In the camps and the marches of the Occupy movement they chant “Show me what democracy looks like… This is what democracy looks like!” Its stirring, it’s empowering, and it is purely rhetorical without actual participation in the election process.
In the Senate race between Elizabeth Warren and Scott Brown the needs, desires and futures of the 99% go toe to toe with Wall Street’s chosen son. The results will matter and they will reflect the fiber and conviction of the electorate for good or ill. This is what democracy looks like.
Current Senator Scott Brown took office in the election that determined who would occupy the seat left vacant by the tragic death of Ted Kennedy. Brown rode into office on a wave of prop driven (lookit my pickup!) misdirection that was almost flawlessly in sync with the faux populism crafted by the billionaire Koch brothers and lifelong beltway gollum Dick Armey. He oozed Tea Party vogue and appealed to the then peaking energies of a movement whose rank and file believed it was re-empowering the electorate not selling it down the river.
You’ve heard the phrase ‘follow the money’. In his bid for re-election one need only examine the telltale narrative that is campaign finance. Four of Brown’s top five donors come from the loftiest heights of the financial sector and the insurance industry. To fund his campaign Liberty Mutual Insurance has kicked in $46,000. Massachusetts Mutual Life has come through with $51,000. Those champions of the people at Goldman Sachs and their related PACS have ponied up $60,500, and the top bidder in the purchase of the young Senator has been FMR Corp. the parent company of Fidelity Investments who clearly believe via their $97,000 contribution that money is speech.
Contrast this backdrop with his opponent. The consumer advocate and law professor Warren’s campaign has no specific policy regarding PAC money and at the time of my research had received roughly $33,000 from such organizations. That sum represents approximately 1% of her fund raising haul and is composed largely of donations from within her own potential caucus (the PACs of Senators Kay Hagan of North Carolina, Debbie Stabenow of Michigan, Tom Harkin of Iowa, and Kirsten Gillibrand of New York) and groups such as the children’s issue driven KidsPAC and the United Steel Workers Political Action Fund.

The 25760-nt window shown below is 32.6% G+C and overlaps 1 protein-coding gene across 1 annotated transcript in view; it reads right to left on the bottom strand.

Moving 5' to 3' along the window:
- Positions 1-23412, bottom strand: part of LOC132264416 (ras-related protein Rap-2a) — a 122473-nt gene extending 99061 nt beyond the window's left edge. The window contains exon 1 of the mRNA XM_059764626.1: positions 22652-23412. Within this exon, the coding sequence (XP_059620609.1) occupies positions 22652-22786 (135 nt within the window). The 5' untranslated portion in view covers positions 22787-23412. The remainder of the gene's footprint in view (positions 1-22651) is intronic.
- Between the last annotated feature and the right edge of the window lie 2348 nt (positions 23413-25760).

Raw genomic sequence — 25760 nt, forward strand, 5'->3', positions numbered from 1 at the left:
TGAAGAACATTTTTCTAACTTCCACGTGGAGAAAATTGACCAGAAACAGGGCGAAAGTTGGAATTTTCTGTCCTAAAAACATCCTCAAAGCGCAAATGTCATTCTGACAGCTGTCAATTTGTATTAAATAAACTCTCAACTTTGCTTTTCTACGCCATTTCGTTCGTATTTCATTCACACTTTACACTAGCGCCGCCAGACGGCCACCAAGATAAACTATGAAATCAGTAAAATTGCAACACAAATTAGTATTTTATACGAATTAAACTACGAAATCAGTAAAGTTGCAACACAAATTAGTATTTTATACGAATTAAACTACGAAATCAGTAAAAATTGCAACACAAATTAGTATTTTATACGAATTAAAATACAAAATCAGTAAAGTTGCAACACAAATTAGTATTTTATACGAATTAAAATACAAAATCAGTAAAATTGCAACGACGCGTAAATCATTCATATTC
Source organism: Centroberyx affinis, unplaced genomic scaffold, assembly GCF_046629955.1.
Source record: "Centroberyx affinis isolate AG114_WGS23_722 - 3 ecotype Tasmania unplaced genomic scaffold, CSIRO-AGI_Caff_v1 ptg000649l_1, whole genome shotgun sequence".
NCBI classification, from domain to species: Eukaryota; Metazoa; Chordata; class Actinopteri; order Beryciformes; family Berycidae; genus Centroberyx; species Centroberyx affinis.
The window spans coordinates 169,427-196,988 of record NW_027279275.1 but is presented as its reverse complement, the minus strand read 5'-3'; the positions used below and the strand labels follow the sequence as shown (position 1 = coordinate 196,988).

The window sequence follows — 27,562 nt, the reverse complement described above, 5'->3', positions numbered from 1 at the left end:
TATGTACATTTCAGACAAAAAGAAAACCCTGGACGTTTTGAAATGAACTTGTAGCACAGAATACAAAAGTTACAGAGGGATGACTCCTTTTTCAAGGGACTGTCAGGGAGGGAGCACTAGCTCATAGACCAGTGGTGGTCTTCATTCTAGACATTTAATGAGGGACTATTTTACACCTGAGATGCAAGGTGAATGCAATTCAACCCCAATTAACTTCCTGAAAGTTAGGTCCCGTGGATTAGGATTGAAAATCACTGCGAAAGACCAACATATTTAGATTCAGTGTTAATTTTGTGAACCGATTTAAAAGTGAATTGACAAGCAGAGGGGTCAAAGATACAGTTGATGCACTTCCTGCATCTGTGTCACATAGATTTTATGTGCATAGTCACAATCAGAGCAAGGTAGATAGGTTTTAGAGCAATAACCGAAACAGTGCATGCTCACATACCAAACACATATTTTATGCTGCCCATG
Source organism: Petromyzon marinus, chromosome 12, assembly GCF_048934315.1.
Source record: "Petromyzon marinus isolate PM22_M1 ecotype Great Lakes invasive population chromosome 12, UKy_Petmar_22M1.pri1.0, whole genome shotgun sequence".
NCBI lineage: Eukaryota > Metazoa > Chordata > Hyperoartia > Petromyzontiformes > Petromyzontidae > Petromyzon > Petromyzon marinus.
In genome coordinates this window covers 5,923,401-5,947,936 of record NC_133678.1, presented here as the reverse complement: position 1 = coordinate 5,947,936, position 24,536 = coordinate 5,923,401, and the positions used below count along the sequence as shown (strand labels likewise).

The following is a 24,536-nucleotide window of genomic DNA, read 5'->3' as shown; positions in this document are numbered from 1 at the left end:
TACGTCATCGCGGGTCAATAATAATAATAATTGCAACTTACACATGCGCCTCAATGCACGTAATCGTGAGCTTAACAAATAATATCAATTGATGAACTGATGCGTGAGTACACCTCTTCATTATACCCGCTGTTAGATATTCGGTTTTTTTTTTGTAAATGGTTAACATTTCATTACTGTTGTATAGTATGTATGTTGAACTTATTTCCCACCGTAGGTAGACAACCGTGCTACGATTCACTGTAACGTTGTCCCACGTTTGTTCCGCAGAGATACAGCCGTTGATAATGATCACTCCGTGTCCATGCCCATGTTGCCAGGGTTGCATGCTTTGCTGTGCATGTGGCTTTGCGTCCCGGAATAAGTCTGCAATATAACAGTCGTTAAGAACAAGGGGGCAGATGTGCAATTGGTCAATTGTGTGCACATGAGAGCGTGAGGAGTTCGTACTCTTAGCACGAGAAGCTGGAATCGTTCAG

The second tier of Scott Brown’s special interest cash (PAC money comprising 13% of his take thus far) consists of corporate titans General Electric and Ford, as well as financial industry heavyweights J.P. Morgan Chase, John Hancock Financial Services, and the international consulting firm Price Waterhouse Coopers. To Senator Brown this is what democracy looks like.
In truth the division between the two goes well beyond the money trail. Warren is credited with providing much of the intellectual foundation for the 99% movement and the Consumer Financial Protection Bureau. She has positioned herself as a door to door, living room politician whose speech championing the honoring of a basic social contract between the super wealthy and the shoulders upon which their empires were built has become legendary.
Brown conversely has opposed a proposed multi-billion dollar tax on banks to recoup bailout money and prescribing of bank executive compensation. On December 12, 2010, the Boston Globe reported that “campaign contributions to [Brown] from the financial industry spiked sharply during a critical three-week period last summer as the fate of the Wall Street regulatory overhaul hung in the balance and Brown used the leverage of his swing vote to win key concessions sought by firms.” Just this month he voted against cloture and an end to the filibuster that would allow the vote on the Middle Class Tax Cut Act of 2011, which would extend the tax cut for 113 million workers or families and fund the plan by a 3.25 percent surtax on incomes over one million dollars. These decisions make clear what a politician owned and operated by the financial elite actually looks like.
The application of populist outrage is a real thing. An opportunity to bring its power and influence to bear exists today in Massachusetts where the difference between plutocracy and democracy has been drawn clearly in the New England sand.